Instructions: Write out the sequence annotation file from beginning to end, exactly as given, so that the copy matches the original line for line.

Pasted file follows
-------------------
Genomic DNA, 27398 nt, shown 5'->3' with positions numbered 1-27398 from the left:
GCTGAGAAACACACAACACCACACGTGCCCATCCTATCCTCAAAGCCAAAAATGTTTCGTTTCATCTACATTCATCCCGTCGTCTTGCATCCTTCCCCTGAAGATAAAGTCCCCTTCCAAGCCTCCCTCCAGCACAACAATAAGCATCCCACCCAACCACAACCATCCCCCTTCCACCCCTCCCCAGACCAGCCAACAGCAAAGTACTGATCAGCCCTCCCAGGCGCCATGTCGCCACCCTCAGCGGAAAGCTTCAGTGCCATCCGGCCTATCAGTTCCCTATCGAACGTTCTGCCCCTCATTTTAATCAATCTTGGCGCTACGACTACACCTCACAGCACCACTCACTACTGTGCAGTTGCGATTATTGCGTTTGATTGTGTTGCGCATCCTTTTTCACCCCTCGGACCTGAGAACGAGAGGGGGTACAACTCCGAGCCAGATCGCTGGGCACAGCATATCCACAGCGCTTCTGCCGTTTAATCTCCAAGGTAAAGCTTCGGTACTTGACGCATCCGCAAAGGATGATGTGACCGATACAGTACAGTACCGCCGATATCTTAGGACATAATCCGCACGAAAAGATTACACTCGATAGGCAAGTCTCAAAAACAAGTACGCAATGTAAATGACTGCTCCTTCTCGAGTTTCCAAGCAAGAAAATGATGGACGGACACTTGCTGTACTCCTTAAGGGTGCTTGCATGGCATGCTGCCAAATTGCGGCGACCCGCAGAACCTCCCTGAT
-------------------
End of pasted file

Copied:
Genomic DNA, 27398 nt, shown 5'->3' with positions numbered 1-27398 from the left:
GCTGAGAAACACACAACACCACACGTGCCCATCCTATCCTCAAAGCCAAAAATGTTTCGTTTCATCTACATTCATCCCGTCGTCTTGCATCCTTCCCCTGAAGATAAAGTCCCCTTCCAAGCCTCCCTCCAGCACAACAATAAGCATCCCACCCAACCACAACCATCCCCCTTCCACCCCTCCCCAGACCAGCCAACAGCAAAGTACTGATCAGCCCTCCCAGGCGCCATGTCGCCACCCTCAGCGGAAAGCTTCAGTGCCATCCGGCCTATCAGTTCCCTATCGAACGTTCTGCCCCTCATTTTAATCAATCTTGGCGCTACGACTACACCTCACAGCACCACTCACTACTGTGCAGTTGCGATTATTGCGTTTGATTGTGTTGCGCATCCTTTTTCACCCCTCGGACCTGAGAACGAGAGGGGGTACAACTCCGAGCCAGATCGCTGGGCACAGCATATCCACAGCGCTTCTGCCGTTTAATCTCCAAGGTAAAGCTTCGGTACTTGACGCATCCGCAAAGGATGATGTGACCGATACAGTACAGTACCGCCGATATCTTAGGACATAATCCGCACGAAAAGATTACACTCGATAGGCAAGTCTCAAAAACAAGTACGCAATGTAAATGACTGCTCCTTCTCGAGTTTCCAAGCAAGAAAATGATGGACGGACACTTGCTGTACTCCTTAAGGGTGCTTGCATGGCATGCTGCCAAATTGCGGCGACCCGCAGAACCTCCCTGAT